Woman of Destiny
The Lady (2011)
"The Lady," directed by Luc Besson, is a biographical melodrama set against the last 30 years of tumult in Myanmar. Daw Aung San Suu Kyi, here played by Michelle Yeoh, is the lady in question: the daughter of assassinated Myanmar revolutionary, Gen. Aung San. Buoyed by her British husband and thousands of supporters, she endured years of house arrest and intimidation by the military junta and in turn became a leader in the ongoing fight for democracy.
From a Westerner's perspective, the film is a fascinating look at an oppressive dictatorship and the woman who stood in its way, although it never quite escapes the trappings of a typical Hollywood-style biopic, replete with clunky acting and an overly aggressive musical score. Perhaps Mr. Besson would disagree, but audiences are sophisticated enough to appreciate the gravity of a massacre or the wistfulness of returning home without grand, sweeping music at every cue. "The Lady" is at its best when it does away with the bells and whistles and focuses on the story itself.
Ms. Yeoh plays Mrs. Aung San Suu Kyi, whose rise to power begins when she returned to Myanmar in 1988 to visit her dying mother. As an actress, Ms. Yeoh has the radiance and poise befitting a quiet hero, but even her expressive eyes and phenomenal cheekbones cannot distract from the fact that she seemingly is not a confident English speaker. Her affect is wooden; her portrayal of Mrs. Aung San Suu Kyi ultimately one-dimensional. Since the film is purportedly a romance as well, this has an unfortunate impact on the chemistry between Mrs. Aung San Suu Kyi and her devoted professor husband. David Thewlis is warm and alive in the role of Michael Aris, but the interactions between the two are stilted and awkward.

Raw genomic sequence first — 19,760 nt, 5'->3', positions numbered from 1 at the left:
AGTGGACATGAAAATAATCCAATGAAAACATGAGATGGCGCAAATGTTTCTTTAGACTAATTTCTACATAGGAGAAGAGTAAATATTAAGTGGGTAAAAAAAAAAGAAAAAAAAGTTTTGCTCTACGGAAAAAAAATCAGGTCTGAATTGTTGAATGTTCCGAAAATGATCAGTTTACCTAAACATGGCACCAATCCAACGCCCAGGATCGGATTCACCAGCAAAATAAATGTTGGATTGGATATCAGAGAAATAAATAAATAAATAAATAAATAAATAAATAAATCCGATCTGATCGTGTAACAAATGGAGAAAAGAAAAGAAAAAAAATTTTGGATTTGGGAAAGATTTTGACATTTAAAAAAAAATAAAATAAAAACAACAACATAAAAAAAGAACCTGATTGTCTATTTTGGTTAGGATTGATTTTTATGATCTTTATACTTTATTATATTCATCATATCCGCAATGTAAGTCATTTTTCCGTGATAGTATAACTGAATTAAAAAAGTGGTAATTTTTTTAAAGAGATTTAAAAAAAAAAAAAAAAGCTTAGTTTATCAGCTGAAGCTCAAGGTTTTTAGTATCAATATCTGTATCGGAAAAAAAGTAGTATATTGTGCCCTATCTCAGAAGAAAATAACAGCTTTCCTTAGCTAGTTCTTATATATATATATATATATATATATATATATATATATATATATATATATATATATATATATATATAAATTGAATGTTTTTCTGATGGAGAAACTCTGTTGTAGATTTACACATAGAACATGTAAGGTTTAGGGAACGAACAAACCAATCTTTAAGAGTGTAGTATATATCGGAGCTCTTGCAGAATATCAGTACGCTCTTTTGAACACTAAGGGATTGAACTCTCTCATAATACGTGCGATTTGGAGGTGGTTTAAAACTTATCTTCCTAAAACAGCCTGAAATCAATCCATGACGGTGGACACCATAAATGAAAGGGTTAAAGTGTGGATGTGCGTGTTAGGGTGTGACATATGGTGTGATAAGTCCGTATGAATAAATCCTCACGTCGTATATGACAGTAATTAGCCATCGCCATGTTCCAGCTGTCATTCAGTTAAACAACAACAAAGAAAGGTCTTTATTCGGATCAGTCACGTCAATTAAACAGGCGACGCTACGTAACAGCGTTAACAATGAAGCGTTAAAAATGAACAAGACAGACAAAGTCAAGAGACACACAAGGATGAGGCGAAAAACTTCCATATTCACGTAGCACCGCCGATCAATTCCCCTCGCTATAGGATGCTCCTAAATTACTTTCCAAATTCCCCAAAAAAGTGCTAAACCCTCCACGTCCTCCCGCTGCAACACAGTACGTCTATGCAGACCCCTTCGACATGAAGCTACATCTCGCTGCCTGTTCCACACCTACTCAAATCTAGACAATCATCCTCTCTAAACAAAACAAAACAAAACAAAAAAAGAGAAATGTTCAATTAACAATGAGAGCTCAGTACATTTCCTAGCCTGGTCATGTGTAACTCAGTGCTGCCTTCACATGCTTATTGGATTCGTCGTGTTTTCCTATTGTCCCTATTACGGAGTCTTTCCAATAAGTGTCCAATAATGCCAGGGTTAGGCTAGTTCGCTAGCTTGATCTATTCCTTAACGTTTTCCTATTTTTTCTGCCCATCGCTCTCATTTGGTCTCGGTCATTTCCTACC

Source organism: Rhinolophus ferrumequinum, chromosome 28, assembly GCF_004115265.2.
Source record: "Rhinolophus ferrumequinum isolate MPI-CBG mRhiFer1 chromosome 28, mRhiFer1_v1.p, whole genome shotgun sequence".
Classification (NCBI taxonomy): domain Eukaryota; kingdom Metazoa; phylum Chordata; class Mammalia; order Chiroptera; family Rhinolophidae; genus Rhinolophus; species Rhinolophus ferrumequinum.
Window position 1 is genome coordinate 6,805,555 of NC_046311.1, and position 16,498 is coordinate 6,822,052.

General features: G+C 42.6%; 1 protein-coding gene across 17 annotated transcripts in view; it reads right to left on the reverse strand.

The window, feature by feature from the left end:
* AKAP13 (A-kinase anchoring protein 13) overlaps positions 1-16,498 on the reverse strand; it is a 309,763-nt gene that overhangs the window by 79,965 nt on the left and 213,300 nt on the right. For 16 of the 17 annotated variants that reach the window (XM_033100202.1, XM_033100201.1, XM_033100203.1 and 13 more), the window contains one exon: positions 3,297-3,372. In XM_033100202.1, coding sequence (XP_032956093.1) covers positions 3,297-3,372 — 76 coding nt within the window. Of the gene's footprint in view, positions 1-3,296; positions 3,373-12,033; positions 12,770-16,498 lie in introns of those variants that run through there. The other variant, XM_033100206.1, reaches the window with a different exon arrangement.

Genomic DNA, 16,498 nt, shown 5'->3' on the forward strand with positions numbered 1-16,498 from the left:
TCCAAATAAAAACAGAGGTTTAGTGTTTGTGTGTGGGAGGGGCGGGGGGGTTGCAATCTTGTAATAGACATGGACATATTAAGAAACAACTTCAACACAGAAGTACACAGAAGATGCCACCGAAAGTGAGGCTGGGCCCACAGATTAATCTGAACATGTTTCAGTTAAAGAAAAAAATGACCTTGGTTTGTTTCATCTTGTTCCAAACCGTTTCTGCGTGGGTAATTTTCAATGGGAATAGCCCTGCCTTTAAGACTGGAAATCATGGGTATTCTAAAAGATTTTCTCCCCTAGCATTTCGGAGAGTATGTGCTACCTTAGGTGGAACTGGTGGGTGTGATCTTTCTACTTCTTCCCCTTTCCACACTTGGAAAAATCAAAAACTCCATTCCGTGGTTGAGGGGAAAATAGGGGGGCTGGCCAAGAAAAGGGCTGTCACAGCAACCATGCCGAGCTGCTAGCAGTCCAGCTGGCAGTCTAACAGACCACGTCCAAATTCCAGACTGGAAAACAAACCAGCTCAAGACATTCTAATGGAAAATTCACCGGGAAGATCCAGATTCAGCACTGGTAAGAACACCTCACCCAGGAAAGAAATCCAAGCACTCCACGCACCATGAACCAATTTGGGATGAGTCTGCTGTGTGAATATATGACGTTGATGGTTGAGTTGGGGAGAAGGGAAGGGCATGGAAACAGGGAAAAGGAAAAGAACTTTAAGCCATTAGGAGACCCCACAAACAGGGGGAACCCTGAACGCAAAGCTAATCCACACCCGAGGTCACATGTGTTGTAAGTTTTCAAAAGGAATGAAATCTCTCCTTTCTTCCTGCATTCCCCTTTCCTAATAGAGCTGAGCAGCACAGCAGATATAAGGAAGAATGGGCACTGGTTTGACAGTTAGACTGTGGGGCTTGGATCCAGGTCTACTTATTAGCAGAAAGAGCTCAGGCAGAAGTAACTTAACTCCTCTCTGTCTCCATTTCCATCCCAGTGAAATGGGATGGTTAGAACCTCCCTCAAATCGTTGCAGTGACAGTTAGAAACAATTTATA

Sadly, Mrs. Aung San Suu Kyi and Aris spend precious little time together in the film, since Mrs. Aung San Suu Kyi lives a large portion of her life under house arrest in Myanmar while the military police capture, torture and murder pro-democracy activists. To its credit, the film doesn't shy away from a few grotesque scenes of violence, which are necessary to understand what is at stake. Of course, we are also faced with problematic depictions of violence and fear — a police raid becomes a heart-pounding action scene out of a "Bourne" movie; the killing of a military subordinate is a suspenseful guessing game. While "The Lady" is at times beautiful, painful and smart, a nuanced film it is not.
It is, though, pretty inspiring. With the country embroiled in student riots, Mrs. Aung San Suu Kyi is called upon to finish the job her father started. She faces guns and threats with peaceful resistance and sacrifices her freedom for the cause. And while most biopics end on a note of satisfied resolution, "The Lady" does not and cannot. Myanmar, which is also known as Burma, is still one of the least-developed countries in the world and is home to torture, human trafficking and myriad other human-rights abuses. So for all its moments of schmaltz and melodrama and freeze-frames, "The Lady" must conclude in the present. It forces us into reality, which is a good thing. By necessity, it is a Hollywood film without a Hollywood ending.